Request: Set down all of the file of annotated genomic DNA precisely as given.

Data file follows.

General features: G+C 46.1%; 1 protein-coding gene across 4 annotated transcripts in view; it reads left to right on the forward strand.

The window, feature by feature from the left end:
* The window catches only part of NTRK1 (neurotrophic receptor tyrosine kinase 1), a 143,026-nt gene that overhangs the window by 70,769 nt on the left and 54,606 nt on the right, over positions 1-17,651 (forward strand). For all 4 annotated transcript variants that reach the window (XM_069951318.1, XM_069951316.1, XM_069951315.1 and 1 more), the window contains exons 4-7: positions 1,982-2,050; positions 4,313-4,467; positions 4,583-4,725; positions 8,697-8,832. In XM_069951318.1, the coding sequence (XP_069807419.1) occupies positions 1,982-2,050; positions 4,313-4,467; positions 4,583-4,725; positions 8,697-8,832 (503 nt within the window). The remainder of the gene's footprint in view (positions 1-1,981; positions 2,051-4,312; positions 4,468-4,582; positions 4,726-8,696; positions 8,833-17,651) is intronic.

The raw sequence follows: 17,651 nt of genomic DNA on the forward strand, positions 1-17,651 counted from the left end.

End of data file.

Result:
General features: G+C 46.1%; 1 protein-coding gene across 4 annotated transcripts in view; it reads left to right on the forward strand.

The window, feature by feature from the left end:
* The window catches only part of NTRK1 (neurotrophic receptor tyrosine kinase 1), a 143,026-nt gene that overhangs the window by 70,769 nt on the left and 54,606 nt on the right, over positions 1-17,651 (forward strand). For all 4 annotated transcript variants that reach the window (XM_069951318.1, XM_069951316.1, XM_069951315.1 and 1 more), the window contains exons 4-7: positions 1,982-2,050; positions 4,313-4,467; positions 4,583-4,725; positions 8,697-8,832. In XM_069951318.1, the coding sequence (XP_069807419.1) occupies positions 1,982-2,050; positions 4,313-4,467; positions 4,583-4,725; positions 8,697-8,832 (503 nt within the window). The remainder of the gene's footprint in view (positions 1-1,981; positions 2,051-4,312; positions 4,468-4,582; positions 4,726-8,696; positions 8,833-17,651) is intronic.

The raw sequence follows: 17,651 nt of genomic DNA on the forward strand, positions 1-17,651 counted from the left end.